You don't have to live in the tropics to enjoy exotic gardening. Gardening with exotics is something that can be done just about anywhere and in any climate. Simply grab some containers and begin planting. Containers allow those living in confined spaces or cooler regions to enjoy the same benefits as those having plenty of space or warmer temperatures. Keep reading for more information on creating an exotic garden.
Gardening with Exotics
The exotic garden can be grown strictly indoors or outside on the patio, where plants can be easily lifted and brought indoors once cold temperatures and frost are imminent to wait out the winter. Nearly anything will thrive in a potted environment and containers also help to control invasive plantings that would otherwise take over the garden. Some good choices include:
No room for a lush canopy of trees, try using hanging baskets instead, filled with ferns or sweet potato vines. Anything that gives the garden height will be effective. To create a lush, tropical appearance in the exotic garden using pots, simply place all the containers close together in one large grouping. If space still doesn't permit, that's okay too. One large container can still provide you with the same tropical-like effect. For example, place the largest specimen in the center, such as a canna, tropical hibiscus, or dwarf palm. Surround this with taller plants like blue flag iris, peacock orchid, or elephant ear. Then fill in with lower growing plants such as impatiens, fuchsias, and a trailing vine. The possibilities are endless.
Additional Plants for Exotic Gardens
In addition to those previously mentioned, there are a number of plants that can be used in an exotic garden.
- Hibiscus - Tropical hibiscus is a great plant for exotic-looking gardens with huge flowers in a variety of colors.
- Ornamental grass - Numerous types of ornamental grasses, such as canary-reed grass or papyrus, look right at home in an exotic garden.
- Bamboo - Bamboo is ideal within a tropical setting, regardless of climate, as some species are hardy enough for cooler regions. Some bamboo varieties like shade, others enjoy sun. Some species of bamboo are suitable for growing in pots, while others require lots of open space.
- Angel-wing begonia - Angel-wing begonia has extremely large foliage and flowers.
- Canna - Cannas are great exotic plants with their brilliant foliage and showy blooms. Use them in single-color arrangements throughout the garden or with other plants sharing similar shades.
- Calla lily - Calla lilies are one of the staples of exotic gardening. These beautiful plants come in many colors and look great as background plantings for smaller tropical vegetation.
- Peacock orchid - The peacock orchid has sword-like leaves and fragrant white flowers and fit right in with calla lilies.
- Caladium - Caladiums offer a wonderful array of patterned colors within their tropical-like, arrow-shaped foliage. Plant them in drifts throughout the exotic garden alongside hostas and Jack-in-the-pulpits.
- Elephant ear - What says exotic better than elephant ears? Although they tolerate shade, these tropical plants thrive in sunny areas with plenty of moisture.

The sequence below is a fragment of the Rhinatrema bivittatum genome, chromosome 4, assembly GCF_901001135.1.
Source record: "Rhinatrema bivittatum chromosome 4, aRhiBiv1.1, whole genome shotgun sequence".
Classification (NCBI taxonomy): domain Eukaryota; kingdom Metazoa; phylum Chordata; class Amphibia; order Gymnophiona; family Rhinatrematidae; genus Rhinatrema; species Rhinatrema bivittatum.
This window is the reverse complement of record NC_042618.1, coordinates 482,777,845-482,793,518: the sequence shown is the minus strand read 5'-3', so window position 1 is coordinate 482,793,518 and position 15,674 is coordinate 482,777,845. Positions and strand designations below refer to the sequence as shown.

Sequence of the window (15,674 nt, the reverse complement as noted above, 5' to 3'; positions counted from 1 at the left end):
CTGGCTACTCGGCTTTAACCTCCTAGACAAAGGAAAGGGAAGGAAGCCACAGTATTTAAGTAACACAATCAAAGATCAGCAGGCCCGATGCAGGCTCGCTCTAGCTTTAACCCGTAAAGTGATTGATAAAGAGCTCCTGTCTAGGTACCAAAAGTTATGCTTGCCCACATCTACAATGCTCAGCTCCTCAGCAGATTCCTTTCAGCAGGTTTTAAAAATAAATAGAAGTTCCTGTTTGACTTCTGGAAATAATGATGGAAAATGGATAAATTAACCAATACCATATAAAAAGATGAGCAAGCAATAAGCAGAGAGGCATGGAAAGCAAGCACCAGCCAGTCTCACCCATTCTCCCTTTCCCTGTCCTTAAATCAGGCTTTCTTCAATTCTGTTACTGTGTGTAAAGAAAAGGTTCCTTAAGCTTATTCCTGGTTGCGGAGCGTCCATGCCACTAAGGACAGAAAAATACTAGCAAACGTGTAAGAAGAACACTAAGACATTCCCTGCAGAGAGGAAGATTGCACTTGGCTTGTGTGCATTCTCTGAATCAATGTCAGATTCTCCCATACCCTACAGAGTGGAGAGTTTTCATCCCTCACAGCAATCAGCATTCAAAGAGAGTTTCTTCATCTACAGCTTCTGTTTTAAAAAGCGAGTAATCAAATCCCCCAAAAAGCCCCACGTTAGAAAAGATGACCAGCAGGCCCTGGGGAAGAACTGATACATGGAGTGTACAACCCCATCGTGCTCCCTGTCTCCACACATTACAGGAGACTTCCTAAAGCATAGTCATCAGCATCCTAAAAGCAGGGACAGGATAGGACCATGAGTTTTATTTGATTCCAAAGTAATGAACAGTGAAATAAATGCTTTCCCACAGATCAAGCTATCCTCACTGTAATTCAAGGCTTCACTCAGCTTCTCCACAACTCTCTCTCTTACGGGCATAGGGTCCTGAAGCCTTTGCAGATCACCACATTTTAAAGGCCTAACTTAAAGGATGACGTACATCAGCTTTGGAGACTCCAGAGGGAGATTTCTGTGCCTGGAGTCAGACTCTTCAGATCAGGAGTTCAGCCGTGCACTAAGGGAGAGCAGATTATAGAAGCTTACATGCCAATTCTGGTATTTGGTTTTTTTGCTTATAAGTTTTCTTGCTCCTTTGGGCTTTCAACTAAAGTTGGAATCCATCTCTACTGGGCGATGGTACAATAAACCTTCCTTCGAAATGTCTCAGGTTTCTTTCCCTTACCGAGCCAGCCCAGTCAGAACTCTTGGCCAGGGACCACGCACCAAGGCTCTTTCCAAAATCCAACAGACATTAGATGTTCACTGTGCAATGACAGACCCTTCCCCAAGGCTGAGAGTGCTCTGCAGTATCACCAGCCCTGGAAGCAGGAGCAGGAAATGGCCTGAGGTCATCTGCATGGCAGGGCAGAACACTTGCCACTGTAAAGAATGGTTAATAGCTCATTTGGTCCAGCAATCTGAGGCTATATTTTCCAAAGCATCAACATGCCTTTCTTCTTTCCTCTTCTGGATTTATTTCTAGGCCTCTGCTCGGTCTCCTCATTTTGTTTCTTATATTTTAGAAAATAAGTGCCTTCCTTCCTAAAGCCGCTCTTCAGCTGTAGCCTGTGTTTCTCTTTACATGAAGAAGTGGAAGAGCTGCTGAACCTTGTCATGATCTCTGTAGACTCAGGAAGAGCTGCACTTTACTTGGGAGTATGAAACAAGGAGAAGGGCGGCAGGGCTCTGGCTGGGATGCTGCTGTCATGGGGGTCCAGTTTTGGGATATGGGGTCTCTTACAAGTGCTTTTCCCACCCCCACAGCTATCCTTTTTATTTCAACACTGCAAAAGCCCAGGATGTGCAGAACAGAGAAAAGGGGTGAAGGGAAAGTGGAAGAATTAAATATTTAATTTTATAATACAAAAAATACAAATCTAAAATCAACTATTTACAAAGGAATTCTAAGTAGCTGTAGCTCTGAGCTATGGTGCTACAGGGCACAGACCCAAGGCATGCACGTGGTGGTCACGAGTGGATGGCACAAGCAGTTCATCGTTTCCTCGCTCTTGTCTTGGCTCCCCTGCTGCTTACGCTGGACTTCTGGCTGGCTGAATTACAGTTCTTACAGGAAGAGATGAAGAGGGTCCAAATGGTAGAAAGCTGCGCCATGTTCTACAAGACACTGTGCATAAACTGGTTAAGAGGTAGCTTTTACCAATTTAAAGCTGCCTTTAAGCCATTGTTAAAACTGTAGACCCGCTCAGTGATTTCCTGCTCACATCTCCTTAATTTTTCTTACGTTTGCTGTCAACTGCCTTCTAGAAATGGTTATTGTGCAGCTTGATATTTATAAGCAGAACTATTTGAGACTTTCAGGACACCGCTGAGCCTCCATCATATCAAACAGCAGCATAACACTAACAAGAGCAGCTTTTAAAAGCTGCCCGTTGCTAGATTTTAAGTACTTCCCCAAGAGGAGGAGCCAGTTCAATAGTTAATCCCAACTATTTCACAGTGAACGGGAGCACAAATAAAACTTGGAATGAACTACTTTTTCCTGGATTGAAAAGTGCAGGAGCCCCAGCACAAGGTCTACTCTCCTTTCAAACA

- Crocosmia - Crocosmia is another great exotic for the garden.
- Bird of paradise - Bird of paradise is well suited for container growing. In fact, this banana-like tropical is a popular tub plant in many landscapes.
Don't overlook ornamental trees and shrubs like cabbage palm, bougainvillea, or cape jasmine.
Tips for Creating an Exotic Garden
Where and what to plant will depend on your landscape, but having an attractive variety will provide plenty of visual interest. Although not a requirement, exotic plantings appreciate ample amounts of sunlight. Consider maintenance, especially for plantings that require more care than others do. In areas with little rainfall, you may need to provide plenty of moisture, especially those housed in pots. When creating a tropical garden, an ideal grouping will include trees, shrubs, foliage plants, and flowers. One of the key features to gardening with exotics is using layers of lush-looking plants. So keep in mind that plants are more often grown for their foliage characteristics than their flowers. Begin with the largest plant or feature, such as a palm tree or a fountain. This not only acts as the garden's focal point but will also guide you in your plant choices and placement. Next, add some evergreen shrubs and taller vegetation, such as rhododendron, bamboo, and bromeliads. Continue working down in size, adding an array of forms, colors, and textures. Remember to bunch them up as well. You want all aspects of your exotic oasis to be filled with interest. For instance, think drama with bold, blue-green hosta alongside dark-colored ferns and 'Black Magic' elephant ears. Don't overlook the striking foliage color offered by fancy-leaved caladiums and coleus plants. Since tropical environments are filled with vines and trailing plants, consider incorporating some of your own climbing plants, like passionflower or golden trumpet; just be sure to provide them with adequate support, such as a trellis or similar object. Aside from plantings, garden ornaments and other features can enhance its tropical style. A water feature of some kind, be it a small pond or fountain, will definitely enhance the tropical atmosphere of your exotic garden. If your space allows, add a meandering path, perhaps even some naturalistic stones and boulders. With careful planning and garden design and with proper maintenance and plant selection, you can achieve an exotic garden in even the coolest of climates.
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Nikki Tilley has been gardening for nearly three decades. The former Senior Editor and Archivist of Gardening Know How, Nikki has also authored six gardening books.
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